Americans are ready for renewables to take over the majority of our energy needs. But we may need more time. How can America transition to a fully clean economy while severe weather impacts energy security in vulnerable areas like Texas?


Busy? Try the speed read.

The scoop: Below-freezing temperatures blasted the southern US this week, prompting rolling blackouts over the past few days.

Key takeaways:

  • Texas was not prepared to deal with the energy demand spikes.
  • Natural gas & coal were not sufficient, renewables failed in freezing temperatures.
  • America still needs a cocktail of energy supply to meet increasing consumer demand.

Zoom out: The Texas energy security issue is something every American should pay attention to. How can we carefully adopt a renewable-first economy without compromising reliability?

Dig deeper → 3 min


Record-shattering temperatures in Texas prompted controlled blackouts across the southern United States this week. Spikes in energy demand prompted utility companies like Oncor to selectively remove power from homes.

Electric Reliability Council of Texas (ERCOT) officials said they cannot generate enough electricity to match demands due to poor planning. They did not anticipate a winter storm or cold front of this magnitude.

How can America reduce fossil fuel consumption in the next two-four years if we still can’t withstand brief spikes in regional energy demands? Millions of people would be at risk.

Renewable energy is an easy scapegoat for skeptics. But in reality, Texas wasn’t relying on renewable energy in the first place. Fossil fuel supply chains failed. However, in extreme weather conditions, we cannot afford to remove energy from the supply chain until renewables become more reliable.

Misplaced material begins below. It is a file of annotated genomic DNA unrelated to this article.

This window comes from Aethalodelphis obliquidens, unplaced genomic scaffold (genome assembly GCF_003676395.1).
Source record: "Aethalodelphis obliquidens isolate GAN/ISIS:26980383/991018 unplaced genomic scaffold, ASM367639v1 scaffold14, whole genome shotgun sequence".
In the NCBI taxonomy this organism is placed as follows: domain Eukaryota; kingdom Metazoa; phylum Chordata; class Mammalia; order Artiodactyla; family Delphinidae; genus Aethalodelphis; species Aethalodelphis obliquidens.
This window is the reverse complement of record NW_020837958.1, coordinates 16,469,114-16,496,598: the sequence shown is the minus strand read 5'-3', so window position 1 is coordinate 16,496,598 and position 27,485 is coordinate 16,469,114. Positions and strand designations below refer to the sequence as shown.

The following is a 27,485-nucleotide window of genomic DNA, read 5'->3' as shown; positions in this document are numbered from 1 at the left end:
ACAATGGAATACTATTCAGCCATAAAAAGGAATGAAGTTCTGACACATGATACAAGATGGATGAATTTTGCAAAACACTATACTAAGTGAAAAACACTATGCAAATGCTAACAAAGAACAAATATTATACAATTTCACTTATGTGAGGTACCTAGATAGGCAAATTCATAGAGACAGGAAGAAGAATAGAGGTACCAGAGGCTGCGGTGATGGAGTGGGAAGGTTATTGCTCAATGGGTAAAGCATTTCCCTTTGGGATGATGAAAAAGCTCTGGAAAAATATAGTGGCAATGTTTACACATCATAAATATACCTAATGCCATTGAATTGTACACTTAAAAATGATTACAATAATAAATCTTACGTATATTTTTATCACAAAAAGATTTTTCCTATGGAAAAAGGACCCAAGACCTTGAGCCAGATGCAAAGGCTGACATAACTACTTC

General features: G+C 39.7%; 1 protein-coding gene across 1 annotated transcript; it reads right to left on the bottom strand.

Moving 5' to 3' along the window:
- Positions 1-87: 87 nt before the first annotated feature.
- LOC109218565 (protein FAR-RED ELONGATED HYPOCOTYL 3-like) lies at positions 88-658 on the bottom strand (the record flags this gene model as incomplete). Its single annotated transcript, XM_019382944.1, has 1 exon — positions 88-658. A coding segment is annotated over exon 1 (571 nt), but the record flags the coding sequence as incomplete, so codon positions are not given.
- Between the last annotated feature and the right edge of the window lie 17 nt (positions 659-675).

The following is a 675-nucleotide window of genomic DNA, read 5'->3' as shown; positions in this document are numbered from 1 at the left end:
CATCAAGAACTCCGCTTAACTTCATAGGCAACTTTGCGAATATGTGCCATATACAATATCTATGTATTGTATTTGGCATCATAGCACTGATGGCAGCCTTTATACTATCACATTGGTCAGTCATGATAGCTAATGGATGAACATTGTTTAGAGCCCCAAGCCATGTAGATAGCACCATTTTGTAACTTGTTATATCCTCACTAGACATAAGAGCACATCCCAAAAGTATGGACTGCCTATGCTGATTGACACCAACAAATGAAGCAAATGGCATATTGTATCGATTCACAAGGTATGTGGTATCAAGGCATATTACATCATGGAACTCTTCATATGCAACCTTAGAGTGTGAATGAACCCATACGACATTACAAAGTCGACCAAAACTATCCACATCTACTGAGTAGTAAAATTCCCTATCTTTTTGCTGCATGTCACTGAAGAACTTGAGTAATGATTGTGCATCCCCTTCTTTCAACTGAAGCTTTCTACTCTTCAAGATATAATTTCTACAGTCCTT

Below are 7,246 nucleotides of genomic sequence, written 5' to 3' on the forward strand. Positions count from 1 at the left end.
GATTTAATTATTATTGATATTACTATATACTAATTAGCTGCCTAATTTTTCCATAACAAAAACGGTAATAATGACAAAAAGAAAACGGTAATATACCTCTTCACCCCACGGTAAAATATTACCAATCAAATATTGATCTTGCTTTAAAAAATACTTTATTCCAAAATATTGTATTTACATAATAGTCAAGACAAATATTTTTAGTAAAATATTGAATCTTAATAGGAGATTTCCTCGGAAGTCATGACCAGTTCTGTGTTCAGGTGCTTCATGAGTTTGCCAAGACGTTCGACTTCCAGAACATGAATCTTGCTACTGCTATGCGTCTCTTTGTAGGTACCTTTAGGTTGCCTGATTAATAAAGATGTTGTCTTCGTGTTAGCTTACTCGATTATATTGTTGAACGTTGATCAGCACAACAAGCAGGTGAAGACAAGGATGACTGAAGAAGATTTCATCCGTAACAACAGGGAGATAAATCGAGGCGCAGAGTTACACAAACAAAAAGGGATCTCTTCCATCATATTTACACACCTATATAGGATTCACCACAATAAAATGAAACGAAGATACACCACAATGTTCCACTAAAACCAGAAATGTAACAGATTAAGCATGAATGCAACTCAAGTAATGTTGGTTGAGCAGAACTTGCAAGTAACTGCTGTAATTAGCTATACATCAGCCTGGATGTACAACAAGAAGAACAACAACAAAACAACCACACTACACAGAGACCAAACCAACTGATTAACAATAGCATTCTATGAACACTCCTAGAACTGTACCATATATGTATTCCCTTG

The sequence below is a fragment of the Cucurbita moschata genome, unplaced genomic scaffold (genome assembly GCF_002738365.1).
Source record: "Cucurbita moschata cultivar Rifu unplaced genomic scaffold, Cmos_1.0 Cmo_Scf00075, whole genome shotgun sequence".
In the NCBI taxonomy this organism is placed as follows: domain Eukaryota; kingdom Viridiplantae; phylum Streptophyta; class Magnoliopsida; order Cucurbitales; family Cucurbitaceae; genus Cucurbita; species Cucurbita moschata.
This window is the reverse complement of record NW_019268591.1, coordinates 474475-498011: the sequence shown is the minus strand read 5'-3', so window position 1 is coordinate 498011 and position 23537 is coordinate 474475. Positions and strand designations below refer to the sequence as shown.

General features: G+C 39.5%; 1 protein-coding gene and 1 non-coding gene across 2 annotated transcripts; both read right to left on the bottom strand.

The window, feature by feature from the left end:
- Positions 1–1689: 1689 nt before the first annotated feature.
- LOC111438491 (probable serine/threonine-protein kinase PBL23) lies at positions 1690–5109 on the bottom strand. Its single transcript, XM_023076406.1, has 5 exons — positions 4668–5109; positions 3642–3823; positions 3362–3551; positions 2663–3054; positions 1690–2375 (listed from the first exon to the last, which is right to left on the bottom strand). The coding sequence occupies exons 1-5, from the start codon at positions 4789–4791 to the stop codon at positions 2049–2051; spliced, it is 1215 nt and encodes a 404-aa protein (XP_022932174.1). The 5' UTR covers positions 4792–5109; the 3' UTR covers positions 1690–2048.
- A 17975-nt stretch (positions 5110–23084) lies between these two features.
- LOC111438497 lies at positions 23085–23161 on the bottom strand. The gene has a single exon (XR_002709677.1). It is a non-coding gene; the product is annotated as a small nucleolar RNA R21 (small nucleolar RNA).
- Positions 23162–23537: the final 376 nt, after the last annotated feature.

Energy in vulnerable areas

Because North Texas was not equipped to deal with below-freezing temperatures, their energy infrastructure was not equipped to deal with higher demand. It’s like a server crashing when your website gets way more traffic than anticipated. Without the necessary infrastructure, the system falls apart.

This energy crisis will be over within a few days. But with this disaster, millions of families were miserable for days and some even died. What would a world look like without a steady supply of fossil fuels?

Wind turbines, making up 25% of Texan energy, froze shut. But coal, natural gas & nuclear are still the driving force of the power supply and their systems failed.

“It’s really natural gas and coal and nuclear that are providing the bulk of the electricity and that’s the bulk of the cause of the blackouts,” Mark Jacobson, director of the Atmosphere/Energy Program and professor of civil and environmental engineering at Stanford University. told The Associated Press.

Texas energy security is a national issue

I’ll be the first to sign up for an energy grid free from land excavation and CO2 emissions, but America is not ready to remove energy from the system. Renewables haven’t caught up yet. We aren’t there.

It’s not a knock on renewables, if anything I’m supporting our investment in them. But to think we can start reducing fossil fuel production before implementing a carefully thought out renewable energy grid can have catastrophic consequences.

This will not be the last extreme weather event, and states like Texas, Florida and California need to be prepared for strange patterns. In reality, the Texas energy security debacle is a national issue. As the advanced world tries to sever its ties with coal & natural gas and impact the reliability of energy supply, storms are becoming more severe and frequent.

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There's nothing wrong with renewables, but we aren't ready for a fully clean economy.

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